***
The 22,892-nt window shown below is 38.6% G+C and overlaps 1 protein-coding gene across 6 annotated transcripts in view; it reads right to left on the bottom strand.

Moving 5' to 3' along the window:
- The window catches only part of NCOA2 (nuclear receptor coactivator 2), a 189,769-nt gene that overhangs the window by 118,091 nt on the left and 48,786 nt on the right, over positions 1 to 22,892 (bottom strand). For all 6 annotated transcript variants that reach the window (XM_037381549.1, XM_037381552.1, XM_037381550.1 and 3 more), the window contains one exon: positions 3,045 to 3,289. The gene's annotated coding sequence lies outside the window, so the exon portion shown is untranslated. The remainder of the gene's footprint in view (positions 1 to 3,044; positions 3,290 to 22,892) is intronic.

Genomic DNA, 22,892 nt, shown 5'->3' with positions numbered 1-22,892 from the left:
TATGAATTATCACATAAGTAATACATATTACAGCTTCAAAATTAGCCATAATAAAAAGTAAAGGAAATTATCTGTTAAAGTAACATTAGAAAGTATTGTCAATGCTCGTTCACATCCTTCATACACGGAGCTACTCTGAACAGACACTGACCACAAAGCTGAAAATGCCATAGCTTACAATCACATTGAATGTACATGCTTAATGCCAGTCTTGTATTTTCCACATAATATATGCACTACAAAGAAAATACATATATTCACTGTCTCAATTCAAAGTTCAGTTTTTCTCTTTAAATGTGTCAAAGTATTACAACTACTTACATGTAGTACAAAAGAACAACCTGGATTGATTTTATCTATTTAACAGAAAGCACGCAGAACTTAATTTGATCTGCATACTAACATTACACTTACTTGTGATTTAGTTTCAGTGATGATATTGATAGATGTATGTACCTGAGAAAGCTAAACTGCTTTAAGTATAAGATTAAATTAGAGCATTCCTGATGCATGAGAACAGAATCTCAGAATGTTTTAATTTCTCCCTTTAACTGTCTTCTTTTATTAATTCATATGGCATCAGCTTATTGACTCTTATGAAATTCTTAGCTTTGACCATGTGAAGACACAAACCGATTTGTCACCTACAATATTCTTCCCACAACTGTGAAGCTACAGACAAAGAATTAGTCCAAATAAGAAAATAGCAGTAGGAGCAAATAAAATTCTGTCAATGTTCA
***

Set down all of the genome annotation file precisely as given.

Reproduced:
The 22,892-nt window shown below is 38.6% G+C and overlaps 1 protein-coding gene across 6 annotated transcripts in view; it reads right to left on the bottom strand.

Moving 5' to 3' along the window:
- The window catches only part of NCOA2 (nuclear receptor coactivator 2), a 189,769-nt gene that overhangs the window by 118,091 nt on the left and 48,786 nt on the right, over positions 1 to 22,892 (bottom strand). For all 6 annotated transcript variants that reach the window (XM_037381549.1, XM_037381552.1, XM_037381550.1 and 3 more), the window contains one exon: positions 3,045 to 3,289. The gene's annotated coding sequence lies outside the window, so the exon portion shown is untranslated. The remainder of the gene's footprint in view (positions 1 to 3,044; positions 3,290 to 22,892) is intronic.

Genomic DNA, 22,892 nt, shown 5'->3' with positions numbered 1-22,892 from the left:
TATGAATTATCACATAAGTAATACATATTACAGCTTCAAAATTAGCCATAATAAAAAGTAAAGGAAATTATCTGTTAAAGTAACATTAGAAAGTATTGTCAATGCTCGTTCACATCCTTCATACACGGAGCTACTCTGAACAGACACTGACCACAAAGCTGAAAATGCCATAGCTTACAATCACATTGAATGTACATGCTTAATGCCAGTCTTGTATTTTCCACATAATATATGCACTACAAAGAAAATACATATATTCACTGTCTCAATTCAAAGTTCAGTTTTTCTCTTTAAATGTGTCAAAGTATTACAACTACTTACATGTAGTACAAAAGAACAACCTGGATTGATTTTATCTATTTAACAGAAAGCACGCAGAACTTAATTTGATCTGCATACTAACATTACACTTACTTGTGATTTAGTTTCAGTGATGATATTGATAGATGTATGTACCTGAGAAAGCTAAACTGCTTTAAGTATAAGATTAAATTAGAGCATTCCTGATGCATGAGAACAGAATCTCAGAATGTTTTAATTTCTCCCTTTAACTGTCTTCTTTTATTAATTCATATGGCATCAGCTTATTGACTCTTATGAAATTCTTAGCTTTGACCATGTGAAGACACAAACCGATTTGTCACCTACAATATTCTTCCCACAACTGTGAAGCTACAGACAAAGAATTAGTCCAAATAAGAAAATAGCAGTAGGAGCAAATAAAATTCTGTCAATGTTCA